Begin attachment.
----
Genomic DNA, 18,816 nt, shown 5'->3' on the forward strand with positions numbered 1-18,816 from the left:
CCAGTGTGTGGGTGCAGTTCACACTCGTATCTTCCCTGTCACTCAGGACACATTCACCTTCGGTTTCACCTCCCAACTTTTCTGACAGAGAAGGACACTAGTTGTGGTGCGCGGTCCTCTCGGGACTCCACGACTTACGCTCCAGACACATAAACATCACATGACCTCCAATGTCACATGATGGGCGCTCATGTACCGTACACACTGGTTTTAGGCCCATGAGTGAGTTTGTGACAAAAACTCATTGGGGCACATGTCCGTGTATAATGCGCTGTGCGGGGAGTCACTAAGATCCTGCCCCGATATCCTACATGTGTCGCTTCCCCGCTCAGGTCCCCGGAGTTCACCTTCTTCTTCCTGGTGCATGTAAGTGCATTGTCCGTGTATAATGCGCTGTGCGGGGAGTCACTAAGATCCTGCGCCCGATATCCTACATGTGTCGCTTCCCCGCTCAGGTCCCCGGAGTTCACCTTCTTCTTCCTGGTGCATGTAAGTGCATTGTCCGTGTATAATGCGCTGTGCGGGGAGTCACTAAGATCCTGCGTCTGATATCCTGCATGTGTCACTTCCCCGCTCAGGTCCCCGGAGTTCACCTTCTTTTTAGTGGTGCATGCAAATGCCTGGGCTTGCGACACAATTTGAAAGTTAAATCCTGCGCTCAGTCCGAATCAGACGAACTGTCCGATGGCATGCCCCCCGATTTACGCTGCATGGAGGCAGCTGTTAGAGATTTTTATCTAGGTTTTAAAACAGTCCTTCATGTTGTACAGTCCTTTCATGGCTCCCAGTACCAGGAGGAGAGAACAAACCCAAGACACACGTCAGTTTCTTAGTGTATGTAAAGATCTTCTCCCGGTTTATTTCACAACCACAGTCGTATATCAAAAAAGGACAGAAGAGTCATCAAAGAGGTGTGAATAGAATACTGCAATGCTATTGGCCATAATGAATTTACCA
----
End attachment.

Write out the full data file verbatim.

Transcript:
Genomic DNA, 18,816 nt, shown 5'->3' on the forward strand with positions numbered 1-18,816 from the left:
CCAGTGTGTGGGTGCAGTTCACACTCGTATCTTCCCTGTCACTCAGGACACATTCACCTTCGGTTTCACCTCCCAACTTTTCTGACAGAGAAGGACACTAGTTGTGGTGCGCGGTCCTCTCGGGACTCCACGACTTACGCTCCAGACACATAAACATCACATGACCTCCAATGTCACATGATGGGCGCTCATGTACCGTACACACTGGTTTTAGGCCCATGAGTGAGTTTGTGACAAAAACTCATTGGGGCACATGTCCGTGTATAATGCGCTGTGCGGGGAGTCACTAAGATCCTGCCCCGATATCCTACATGTGTCGCTTCCCCGCTCAGGTCCCCGGAGTTCACCTTCTTCTTCCTGGTGCATGTAAGTGCATTGTCCGTGTATAATGCGCTGTGCGGGGAGTCACTAAGATCCTGCGCCCGATATCCTACATGTGTCGCTTCCCCGCTCAGGTCCCCGGAGTTCACCTTCTTCTTCCTGGTGCATGTAAGTGCATTGTCCGTGTATAATGCGCTGTGCGGGGAGTCACTAAGATCCTGCGTCTGATATCCTGCATGTGTCACTTCCCCGCTCAGGTCCCCGGAGTTCACCTTCTTTTTAGTGGTGCATGCAAATGCCTGGGCTTGCGACACAATTTGAAAGTTAAATCCTGCGCTCAGTCCGAATCAGACGAACTGTCCGATGGCATGCCCCCCGATTTACGCTGCATGGAGGCAGCTGTTAGAGATTTTTATCTAGGTTTTAAAACAGTCCTTCATGTTGTACAGTCCTTTCATGGCTCCCAGTACCAGGAGGAGAGAACAAACCCAAGACACACGTCAGTTTCTTAGTGTATGTAAAGATCTTCTCCCGGTTTATTTCACAACCACAGTCGTATATCAAAAAAGGACAGAAGAGTCATCAAAGAGGTGTGAATAGAATACTGCAATGCTATTGGCCATAATGAATTTACCA